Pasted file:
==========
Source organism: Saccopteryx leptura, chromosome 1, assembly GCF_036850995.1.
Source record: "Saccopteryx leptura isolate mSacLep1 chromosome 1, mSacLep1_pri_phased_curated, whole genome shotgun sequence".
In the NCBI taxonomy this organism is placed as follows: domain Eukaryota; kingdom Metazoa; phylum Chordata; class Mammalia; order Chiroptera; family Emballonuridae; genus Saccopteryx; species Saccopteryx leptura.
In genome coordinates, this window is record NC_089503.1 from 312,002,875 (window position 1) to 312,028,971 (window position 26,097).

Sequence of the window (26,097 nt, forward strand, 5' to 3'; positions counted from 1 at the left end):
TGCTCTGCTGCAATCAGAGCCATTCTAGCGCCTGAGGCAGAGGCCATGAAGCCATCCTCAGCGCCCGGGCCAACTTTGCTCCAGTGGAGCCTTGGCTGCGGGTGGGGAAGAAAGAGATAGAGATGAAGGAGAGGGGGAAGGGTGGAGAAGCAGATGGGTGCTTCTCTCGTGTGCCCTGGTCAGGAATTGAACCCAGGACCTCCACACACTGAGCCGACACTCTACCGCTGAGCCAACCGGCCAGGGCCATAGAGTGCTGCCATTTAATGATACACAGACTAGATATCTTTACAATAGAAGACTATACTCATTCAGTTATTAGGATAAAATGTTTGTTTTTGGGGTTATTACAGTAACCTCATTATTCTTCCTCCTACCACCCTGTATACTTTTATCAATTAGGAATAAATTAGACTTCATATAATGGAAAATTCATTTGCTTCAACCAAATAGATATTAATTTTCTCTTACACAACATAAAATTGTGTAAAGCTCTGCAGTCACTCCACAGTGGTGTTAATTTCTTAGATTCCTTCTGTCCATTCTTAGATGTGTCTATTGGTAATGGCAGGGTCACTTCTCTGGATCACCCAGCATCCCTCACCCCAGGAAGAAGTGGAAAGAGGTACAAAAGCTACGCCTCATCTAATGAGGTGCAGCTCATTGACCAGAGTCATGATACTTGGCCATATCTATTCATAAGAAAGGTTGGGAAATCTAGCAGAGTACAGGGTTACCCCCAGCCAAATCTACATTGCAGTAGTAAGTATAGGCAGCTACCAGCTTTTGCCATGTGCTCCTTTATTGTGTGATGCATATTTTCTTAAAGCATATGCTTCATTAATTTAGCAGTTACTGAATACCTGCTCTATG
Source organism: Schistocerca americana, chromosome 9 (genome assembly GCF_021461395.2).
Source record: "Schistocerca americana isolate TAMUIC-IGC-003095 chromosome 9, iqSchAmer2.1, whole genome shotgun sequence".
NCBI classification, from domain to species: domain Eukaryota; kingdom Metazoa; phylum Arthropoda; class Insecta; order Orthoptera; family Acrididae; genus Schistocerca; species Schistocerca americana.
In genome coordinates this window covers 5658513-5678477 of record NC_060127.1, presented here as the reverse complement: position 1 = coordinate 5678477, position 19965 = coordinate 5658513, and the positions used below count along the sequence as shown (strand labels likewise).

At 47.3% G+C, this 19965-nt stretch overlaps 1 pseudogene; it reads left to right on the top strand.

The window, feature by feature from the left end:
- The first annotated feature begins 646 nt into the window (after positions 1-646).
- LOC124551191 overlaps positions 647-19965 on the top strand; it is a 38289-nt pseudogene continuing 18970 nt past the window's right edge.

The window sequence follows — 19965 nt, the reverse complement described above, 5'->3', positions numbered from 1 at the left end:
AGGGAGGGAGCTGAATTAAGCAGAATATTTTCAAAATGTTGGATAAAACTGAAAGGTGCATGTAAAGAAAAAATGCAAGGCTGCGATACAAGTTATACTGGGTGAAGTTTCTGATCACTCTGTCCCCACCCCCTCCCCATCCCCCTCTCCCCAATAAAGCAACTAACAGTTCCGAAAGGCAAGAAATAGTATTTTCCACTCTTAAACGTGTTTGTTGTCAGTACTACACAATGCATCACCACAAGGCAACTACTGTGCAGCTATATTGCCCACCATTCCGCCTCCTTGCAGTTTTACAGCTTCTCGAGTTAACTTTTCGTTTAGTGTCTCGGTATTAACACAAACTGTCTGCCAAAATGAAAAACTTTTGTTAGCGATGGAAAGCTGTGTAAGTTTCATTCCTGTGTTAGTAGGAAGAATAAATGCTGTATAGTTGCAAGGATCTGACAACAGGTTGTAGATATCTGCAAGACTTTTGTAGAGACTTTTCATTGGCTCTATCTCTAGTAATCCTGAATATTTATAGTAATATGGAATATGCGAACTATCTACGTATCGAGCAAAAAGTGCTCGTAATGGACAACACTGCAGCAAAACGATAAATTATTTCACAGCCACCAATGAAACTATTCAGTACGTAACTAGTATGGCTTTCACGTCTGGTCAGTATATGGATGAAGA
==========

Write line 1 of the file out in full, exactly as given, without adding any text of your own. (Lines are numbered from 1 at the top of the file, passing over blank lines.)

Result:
Source organism: Saccopteryx leptura, chromosome 1, assembly GCF_036850995.1.